While individual differences are to be celebrated and some of the most successful individuals in our history have had learning disabilities (including Michael Phelps, Thomas Edison, President John F. Kennedy, and entrepreneur and billionaire Richard Branson), learning disabilities, particularly those undiagnosed and untreated, can lead to serious school problems, low self-esteem and high drop-out rates.

Kids with undiagnosed learning disabilities often start thinking of themselves as “stupid” or “lazy” and stop trying at school in order to avoid continued failure. Finding out there is a label for what they are experiencing and getting the help they need can be life-changing for these youngsters. Early identification and intervention are very important for school success and mental health.

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October is Bullying Prevention Month

The statistics for bullying are still shockingly high, despite a decrease in recent years. According to the National Center for Education Statistics (NCES), a study indicated that in 2017, 20% of students aged 12-18 reported being bullied. The same study also found that 15% of students in high school reported being bullied electronically. This form of bullying, sometimes called cyberbullying, is a relatively new form of bullying that often happens outside of school hours or online where teachers don’t have access to view it, thus making it harder to witness or detect.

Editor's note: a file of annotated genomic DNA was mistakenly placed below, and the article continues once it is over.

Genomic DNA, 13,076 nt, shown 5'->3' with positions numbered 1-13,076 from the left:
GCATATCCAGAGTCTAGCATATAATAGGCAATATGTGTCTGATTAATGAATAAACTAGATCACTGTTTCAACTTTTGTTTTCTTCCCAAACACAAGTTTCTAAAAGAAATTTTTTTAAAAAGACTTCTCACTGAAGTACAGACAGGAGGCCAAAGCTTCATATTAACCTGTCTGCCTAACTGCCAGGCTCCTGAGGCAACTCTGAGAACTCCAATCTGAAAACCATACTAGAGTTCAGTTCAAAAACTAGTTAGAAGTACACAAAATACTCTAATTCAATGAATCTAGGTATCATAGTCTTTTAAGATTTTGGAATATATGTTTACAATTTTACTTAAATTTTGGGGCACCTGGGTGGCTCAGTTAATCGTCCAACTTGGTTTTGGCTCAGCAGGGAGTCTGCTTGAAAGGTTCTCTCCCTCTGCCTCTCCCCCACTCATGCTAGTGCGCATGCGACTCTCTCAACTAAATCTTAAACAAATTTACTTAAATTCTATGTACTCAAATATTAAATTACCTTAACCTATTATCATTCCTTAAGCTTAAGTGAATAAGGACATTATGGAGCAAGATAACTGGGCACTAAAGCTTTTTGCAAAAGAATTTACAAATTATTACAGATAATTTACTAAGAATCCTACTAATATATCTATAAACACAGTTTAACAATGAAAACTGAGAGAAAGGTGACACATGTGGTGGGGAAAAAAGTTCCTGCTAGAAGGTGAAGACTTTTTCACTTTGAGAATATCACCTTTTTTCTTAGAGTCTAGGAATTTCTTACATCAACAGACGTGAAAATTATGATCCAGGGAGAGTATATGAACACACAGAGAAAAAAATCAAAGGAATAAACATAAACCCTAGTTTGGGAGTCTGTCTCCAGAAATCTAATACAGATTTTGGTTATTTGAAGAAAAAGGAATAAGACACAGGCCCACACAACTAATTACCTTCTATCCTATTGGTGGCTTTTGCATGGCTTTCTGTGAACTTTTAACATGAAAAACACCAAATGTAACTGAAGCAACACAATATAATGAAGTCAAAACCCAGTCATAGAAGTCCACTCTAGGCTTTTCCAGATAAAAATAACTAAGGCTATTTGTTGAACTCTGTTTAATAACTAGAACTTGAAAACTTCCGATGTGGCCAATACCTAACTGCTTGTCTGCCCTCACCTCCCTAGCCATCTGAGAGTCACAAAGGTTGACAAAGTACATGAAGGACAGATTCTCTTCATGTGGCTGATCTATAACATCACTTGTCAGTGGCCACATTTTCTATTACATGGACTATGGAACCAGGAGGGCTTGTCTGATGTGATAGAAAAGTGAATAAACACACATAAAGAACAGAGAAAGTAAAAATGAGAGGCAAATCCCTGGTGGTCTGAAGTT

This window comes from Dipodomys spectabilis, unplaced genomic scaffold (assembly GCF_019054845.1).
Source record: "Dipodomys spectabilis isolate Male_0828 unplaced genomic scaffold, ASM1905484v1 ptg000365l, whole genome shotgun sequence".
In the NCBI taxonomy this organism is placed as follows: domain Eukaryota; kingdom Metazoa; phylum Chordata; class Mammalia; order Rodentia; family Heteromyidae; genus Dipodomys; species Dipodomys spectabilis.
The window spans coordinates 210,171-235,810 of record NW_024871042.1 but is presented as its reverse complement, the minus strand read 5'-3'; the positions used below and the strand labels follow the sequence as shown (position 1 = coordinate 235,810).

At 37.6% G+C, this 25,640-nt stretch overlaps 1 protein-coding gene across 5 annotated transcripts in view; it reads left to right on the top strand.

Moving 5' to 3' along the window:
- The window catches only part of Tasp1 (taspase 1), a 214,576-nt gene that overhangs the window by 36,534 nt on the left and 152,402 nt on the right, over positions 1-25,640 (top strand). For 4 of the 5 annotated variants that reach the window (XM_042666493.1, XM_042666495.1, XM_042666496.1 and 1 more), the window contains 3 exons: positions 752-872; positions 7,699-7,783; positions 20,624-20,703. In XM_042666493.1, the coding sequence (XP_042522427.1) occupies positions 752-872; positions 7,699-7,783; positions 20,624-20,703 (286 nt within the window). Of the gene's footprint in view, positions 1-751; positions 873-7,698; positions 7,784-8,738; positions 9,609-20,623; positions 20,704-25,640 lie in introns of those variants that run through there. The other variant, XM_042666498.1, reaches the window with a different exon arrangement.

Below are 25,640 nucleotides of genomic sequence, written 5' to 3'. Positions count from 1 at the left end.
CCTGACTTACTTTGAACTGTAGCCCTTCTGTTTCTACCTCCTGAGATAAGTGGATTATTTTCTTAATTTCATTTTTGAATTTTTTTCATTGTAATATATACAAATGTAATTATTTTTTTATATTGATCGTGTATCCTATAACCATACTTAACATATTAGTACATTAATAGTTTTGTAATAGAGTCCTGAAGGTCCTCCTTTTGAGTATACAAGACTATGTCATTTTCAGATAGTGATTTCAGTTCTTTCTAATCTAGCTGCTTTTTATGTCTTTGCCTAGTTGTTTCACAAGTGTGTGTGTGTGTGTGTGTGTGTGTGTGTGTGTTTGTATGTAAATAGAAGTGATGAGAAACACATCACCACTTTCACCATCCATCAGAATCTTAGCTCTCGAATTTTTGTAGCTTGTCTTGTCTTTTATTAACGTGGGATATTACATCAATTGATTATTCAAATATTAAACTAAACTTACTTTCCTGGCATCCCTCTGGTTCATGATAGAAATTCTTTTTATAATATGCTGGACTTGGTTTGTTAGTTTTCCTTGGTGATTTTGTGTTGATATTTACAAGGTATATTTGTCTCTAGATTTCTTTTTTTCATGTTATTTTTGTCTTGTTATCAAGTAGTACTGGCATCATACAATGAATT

Teresa Draeger, Content Marketing Director at EducationDegree.com and her team created a brand new guidebook, How to Prevent Bullying in the Classroom. Bullying is a major issue in today’s society, and they are committed to taking measures and providing helpful information so that, one day, our students can feel safe going to school and empowered to stand up to bullies.

How to Prevent Bullying in the Classroom includes the most comprehensive and up-to-date information out there. You can find this guide here: https://educationdegree.com/articles/how-to-stop-bullying-in-the-classroom/
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The Latest Parental Controls From Apple, Google and Amazon

Julie Jargon, the Family & Tech columnist at The Wall Street Journal, wrote that many parents ask how they can keep tabs on their children online without shelling out a lot of money—and without major headaches, especially when juggling multiple devices for multiple children. The first step isn’t to buy expensive software, but to look at the devices themselves.

The settings sections of common household Apple and Amazon devices, along with those that run Google’s Android and Chromebook software, allow parents to do everything from block explicit content to set a fixed gadget bedtime—all without paying extra or ceding privacy to an outside service.

This week, with the expected rollout of Apple’s iOS 13, parents will more easily be able to set time limits on individual iPhone, iPad, and iPod Touch apps. Later this fall, Apple will launch its most compelling upgrade: the ability to manage children’s contacts and control who they can communicate with.